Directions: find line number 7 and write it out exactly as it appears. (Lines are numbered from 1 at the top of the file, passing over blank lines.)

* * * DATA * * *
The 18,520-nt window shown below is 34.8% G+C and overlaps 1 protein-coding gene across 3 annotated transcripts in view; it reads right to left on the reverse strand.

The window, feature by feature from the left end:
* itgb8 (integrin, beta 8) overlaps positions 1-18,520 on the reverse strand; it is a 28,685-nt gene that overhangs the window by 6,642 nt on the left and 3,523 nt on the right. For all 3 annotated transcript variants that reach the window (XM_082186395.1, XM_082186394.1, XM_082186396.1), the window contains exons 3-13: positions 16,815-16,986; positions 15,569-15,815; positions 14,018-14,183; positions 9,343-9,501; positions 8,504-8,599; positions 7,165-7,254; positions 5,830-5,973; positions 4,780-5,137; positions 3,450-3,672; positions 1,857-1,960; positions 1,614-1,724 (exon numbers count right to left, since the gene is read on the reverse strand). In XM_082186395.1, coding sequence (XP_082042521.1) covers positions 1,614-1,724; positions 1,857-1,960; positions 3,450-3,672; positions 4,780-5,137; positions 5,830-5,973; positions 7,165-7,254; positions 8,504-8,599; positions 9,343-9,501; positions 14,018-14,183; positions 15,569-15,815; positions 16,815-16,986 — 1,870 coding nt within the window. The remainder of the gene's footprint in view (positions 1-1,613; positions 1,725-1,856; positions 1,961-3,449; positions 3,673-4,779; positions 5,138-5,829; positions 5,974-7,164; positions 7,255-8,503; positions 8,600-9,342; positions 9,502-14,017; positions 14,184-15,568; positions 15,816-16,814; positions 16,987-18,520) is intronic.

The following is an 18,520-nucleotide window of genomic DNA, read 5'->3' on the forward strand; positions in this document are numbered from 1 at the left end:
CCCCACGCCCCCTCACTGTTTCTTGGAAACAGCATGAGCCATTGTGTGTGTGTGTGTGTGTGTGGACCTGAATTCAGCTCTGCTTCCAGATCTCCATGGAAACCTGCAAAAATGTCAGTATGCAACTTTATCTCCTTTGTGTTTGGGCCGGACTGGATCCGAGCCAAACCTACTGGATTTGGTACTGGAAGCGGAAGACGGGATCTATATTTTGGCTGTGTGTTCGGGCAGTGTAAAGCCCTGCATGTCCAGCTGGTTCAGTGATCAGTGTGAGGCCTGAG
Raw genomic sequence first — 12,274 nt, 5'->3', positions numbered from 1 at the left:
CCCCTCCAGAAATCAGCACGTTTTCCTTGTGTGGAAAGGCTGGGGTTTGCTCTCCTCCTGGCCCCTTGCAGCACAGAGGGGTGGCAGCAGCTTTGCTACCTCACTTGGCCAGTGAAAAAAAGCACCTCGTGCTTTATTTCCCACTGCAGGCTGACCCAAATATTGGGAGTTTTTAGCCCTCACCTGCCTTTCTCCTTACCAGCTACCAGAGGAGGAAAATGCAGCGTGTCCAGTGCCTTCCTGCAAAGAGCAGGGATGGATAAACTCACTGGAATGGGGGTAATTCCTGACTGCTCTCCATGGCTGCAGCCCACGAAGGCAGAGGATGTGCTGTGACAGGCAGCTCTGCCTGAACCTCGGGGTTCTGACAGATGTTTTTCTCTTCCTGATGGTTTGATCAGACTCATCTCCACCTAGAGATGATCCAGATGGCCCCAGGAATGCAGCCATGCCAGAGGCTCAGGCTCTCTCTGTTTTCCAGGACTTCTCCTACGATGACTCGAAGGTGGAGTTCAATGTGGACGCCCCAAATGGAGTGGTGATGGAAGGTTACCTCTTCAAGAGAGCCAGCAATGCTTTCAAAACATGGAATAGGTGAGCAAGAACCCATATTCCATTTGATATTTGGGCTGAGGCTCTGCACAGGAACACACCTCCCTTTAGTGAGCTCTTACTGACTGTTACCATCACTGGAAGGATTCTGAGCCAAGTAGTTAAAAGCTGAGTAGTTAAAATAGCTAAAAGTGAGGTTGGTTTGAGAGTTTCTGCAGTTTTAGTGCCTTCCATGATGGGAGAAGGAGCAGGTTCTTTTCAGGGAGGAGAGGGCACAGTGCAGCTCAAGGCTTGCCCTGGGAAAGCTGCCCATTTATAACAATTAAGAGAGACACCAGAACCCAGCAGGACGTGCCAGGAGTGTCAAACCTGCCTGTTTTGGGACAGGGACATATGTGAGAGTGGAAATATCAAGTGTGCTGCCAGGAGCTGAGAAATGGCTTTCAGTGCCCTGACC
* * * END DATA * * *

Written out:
CCCCTCCAGAAATCAGCACGTTTTCCTTGTGTGGAAAGGCTGGGGTTTGCTCTCCTCCTGGCCCCTTGCAGCACAGAGGGGTGGCAGCAGCTTTGCTACCTCACTTGGCCAGTGAAAAAAAGCACCTCGTGCTTTATTTCCCACTGCAGGCTGACCCAAATATTGGGAGTTTTTAGCCCTCACCTGCCTTTCTCCTTACCAGCTACCAGAGGAGGAAAATGCAGCGTGTCCAGTGCCTTCCTGCAAAGAGCAGGGATGGATAAACTCACTGGAATGGGGGTAATTCCTGACTGCTCTCCATGGCTGCAGCCCACGAAGGCAGAGGATGTGCTGTGACAGGCAGCTCTGCCTGAACCTCGGGGTTCTGACAGATGTTTTTCTCTTCCTGATGGTTTGATCAGACTCATCTCCACCTAGAGATGATCCAGATGGCCCCAGGAATGCAGCCATGCCAGAGGCTCAGGCTCTCTCTGTTTTCCAGGACTTCTCCTACGATGACTCGAAGGTGGAGTTCAATGTGGACGCCCCAAATGGAGTGGTGATGGAAGGTTACCTCTTCAAGAGAGCCAGCAATGCTTTCAAAACATGGAATAGGTGAGCAAGAACCCATATTCCATTTGATATTTGGGCTGAGGCTCTGCACAGGAACACACCTCCCTTTAGTGAGCTCTTACTGACTGTTACCATCACTGGAAGGATTCTGAGCCAAGTAGTTAAAAGCTGAGTAGTTAAAATAGCTAAAAGTGAGGTTGGTTTGAGAGTTTCTGCAGTTTTAGTGCCTTCCATGATGGGAGAAGGAGCAGGTTCTTTTCAGGGAGGAGAGGGCACAGTGCAGCTCAAGGCTTGCCCTGGGAAAGCTGCCCATTTATAACAATTAAGAGAGACACCAGAACCCAGCAGGACGTGCCAGGAGTGTCAAACCTGCCTGTTTTGGGACAGGGACATATGTGAGAGTGGAAATATCAAGTGTGCTGCCAGGAGCTGAGAAATGGCTTTCAGTGCCCTGACC